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The case for being ineffective, inefficient, or irrational
For Kenny: thank you for challenging my worldviews :-)
I wonder how many folks in the rationalist and Effective Altruism circles spend hours watching wildlife. Or over thirty minutes making their tea? How about spending an hour perfecting a rose bouquet? Baking a cake for two days for the sake of laboring with love and spending their sweet time on it?
I wouldn’t bet that many do. I don’t either! I could do so many “better” things with my time. Maybe I could earn more money or improve my matrix-calculating skills. However, there was a time when all I used to do was slow-maxx.
Before I got my first computer three years ago, I’d spend hours watching a caterpillar make its way through the driveway or listen to the blue jays chirp to each other for hours early in the morning to decode their bird-speak. My average Saturday night would consist of picking one firefly in the yard and following it around for hours with my younger sister until we could not tolerate mosquito bites.
Is it rational to be slow-maxxing? Absolutely not. If you want to make the most significant impact in the world or become the most brilliant person, watching bugs isn’t the most effective way to get there. But, I claim it’s worth making time to take back the beautiful details the modern world stole from you. The world demands you to optimize time, money, and resources. After contemplating it for a while, I conclude that effective optimization is acting out of scarcity.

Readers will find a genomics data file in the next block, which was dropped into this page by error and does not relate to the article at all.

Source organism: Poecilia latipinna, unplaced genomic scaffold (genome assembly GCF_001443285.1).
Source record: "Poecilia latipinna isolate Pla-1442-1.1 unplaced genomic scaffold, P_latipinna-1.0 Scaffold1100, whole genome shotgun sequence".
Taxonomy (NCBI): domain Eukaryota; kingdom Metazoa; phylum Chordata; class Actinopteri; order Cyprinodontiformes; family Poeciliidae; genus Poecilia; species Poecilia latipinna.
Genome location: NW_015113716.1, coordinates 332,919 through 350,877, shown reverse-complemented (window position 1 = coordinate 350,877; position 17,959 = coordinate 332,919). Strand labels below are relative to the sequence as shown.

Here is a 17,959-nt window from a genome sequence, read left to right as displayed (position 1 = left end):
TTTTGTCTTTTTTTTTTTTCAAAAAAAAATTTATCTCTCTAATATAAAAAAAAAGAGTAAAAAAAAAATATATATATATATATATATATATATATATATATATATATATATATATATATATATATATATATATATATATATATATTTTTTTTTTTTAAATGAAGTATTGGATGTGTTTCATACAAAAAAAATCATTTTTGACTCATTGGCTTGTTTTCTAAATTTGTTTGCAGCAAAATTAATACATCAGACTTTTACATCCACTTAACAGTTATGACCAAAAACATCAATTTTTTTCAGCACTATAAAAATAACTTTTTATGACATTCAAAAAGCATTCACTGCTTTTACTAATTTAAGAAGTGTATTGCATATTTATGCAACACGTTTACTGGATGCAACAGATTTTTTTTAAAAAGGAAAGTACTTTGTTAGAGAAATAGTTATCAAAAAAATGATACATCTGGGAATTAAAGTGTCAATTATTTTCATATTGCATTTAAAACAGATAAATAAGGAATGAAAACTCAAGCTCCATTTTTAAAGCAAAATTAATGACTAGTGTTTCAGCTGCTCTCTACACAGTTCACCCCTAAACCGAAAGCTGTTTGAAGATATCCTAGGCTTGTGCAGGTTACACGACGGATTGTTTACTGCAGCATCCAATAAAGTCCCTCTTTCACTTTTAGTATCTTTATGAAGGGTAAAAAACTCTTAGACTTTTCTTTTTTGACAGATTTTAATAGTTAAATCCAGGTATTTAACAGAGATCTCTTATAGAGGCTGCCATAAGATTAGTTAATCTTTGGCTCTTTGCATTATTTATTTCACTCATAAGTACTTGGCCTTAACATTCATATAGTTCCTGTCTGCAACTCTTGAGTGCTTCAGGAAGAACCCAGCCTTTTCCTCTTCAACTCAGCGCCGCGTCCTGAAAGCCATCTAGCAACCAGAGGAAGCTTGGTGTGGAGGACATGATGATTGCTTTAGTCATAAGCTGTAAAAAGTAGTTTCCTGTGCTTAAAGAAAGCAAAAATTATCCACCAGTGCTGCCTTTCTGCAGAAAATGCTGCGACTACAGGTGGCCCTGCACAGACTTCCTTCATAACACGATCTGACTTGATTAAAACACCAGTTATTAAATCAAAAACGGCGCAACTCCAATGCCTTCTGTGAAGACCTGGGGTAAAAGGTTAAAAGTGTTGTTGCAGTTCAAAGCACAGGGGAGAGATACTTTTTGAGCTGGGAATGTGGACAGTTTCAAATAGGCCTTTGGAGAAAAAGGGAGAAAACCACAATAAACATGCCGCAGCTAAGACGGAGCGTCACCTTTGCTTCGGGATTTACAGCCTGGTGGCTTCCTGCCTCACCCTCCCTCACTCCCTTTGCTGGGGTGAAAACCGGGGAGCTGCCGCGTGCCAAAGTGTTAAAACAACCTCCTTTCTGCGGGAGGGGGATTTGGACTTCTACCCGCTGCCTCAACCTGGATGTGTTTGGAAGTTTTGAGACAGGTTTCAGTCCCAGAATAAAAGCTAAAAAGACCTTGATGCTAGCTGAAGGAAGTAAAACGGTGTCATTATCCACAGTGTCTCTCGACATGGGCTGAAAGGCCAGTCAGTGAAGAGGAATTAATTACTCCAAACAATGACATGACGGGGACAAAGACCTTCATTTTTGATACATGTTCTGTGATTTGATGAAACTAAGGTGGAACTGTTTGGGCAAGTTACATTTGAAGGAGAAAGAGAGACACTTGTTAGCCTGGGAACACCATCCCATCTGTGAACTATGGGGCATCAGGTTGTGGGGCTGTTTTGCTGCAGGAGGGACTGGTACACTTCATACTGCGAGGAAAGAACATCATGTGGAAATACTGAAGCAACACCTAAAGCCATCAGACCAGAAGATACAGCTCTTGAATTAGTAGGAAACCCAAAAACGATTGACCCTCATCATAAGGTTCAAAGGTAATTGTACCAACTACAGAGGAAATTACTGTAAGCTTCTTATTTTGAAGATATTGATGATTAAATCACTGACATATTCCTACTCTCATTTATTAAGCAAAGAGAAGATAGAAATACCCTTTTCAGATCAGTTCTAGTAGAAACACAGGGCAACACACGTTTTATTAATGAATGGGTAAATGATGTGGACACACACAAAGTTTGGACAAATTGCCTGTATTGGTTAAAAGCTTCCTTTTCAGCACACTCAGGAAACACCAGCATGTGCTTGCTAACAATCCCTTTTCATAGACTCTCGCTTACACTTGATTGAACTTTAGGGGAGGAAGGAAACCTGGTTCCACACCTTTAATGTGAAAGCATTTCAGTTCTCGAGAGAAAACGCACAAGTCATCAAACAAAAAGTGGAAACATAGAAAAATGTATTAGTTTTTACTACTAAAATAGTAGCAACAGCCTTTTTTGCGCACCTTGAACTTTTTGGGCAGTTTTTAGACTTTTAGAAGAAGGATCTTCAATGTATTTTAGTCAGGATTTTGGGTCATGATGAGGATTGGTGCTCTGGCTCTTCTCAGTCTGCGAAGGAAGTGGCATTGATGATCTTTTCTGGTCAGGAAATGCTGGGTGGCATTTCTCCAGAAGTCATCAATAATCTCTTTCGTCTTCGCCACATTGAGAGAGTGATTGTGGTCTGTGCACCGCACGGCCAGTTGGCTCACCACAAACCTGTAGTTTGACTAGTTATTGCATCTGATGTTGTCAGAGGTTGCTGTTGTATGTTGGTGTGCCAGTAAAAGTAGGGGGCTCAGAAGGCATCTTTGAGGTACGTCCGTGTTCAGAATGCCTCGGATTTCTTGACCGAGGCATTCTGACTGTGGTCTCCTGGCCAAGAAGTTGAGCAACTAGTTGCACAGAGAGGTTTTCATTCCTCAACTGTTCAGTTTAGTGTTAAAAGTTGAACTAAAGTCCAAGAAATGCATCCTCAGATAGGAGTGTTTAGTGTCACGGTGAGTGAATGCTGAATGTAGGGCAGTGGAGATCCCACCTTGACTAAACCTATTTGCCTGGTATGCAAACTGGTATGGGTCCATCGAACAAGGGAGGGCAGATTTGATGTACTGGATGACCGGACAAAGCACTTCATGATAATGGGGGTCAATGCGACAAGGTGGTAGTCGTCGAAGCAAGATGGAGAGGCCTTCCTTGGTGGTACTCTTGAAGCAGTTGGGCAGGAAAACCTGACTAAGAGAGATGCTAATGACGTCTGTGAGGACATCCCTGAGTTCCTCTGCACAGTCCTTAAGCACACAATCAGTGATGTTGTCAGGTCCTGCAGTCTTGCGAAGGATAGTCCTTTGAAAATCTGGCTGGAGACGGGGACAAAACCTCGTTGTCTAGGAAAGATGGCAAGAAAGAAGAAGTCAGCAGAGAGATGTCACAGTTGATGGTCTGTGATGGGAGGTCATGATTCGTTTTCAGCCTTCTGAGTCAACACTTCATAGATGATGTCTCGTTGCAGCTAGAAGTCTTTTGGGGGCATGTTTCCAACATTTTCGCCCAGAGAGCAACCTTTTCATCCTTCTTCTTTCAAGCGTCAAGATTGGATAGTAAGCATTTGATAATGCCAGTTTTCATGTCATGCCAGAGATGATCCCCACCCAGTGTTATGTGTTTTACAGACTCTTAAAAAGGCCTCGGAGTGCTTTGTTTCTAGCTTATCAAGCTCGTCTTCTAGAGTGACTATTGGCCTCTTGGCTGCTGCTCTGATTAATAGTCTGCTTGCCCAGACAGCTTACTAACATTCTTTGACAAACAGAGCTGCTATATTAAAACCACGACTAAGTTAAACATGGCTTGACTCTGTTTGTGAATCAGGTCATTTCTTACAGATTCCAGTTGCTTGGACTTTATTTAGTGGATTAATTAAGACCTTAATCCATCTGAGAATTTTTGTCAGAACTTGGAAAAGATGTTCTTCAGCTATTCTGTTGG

While it’s something humans have dealt with since the beginning of time, the transition to the post-scarcity era is an excellent opportunity to unlearn scarcity-driven behaviors, bit by bit. Acclimating your body to a routine driven by scarcity every hour of the day doesn’t feel balanced or nourishing. Instead, it’s worth cultivating a relationship with your universe where you act in abundance.
Being present for extended periods of time devoted to one thing feels like a luxury that doesn’t sound accessible to the average working man. In the western world, I claim it’s doable for people from every stage of life to be slow-maxxing. Now, I don’t claim it’s a good idea to slow-maxx everything.
But, for a deeply human and embodied experience, spending more time on the angelic details enriches emotional health and well-being. I call it: fulfillment-maxxing 🌺.
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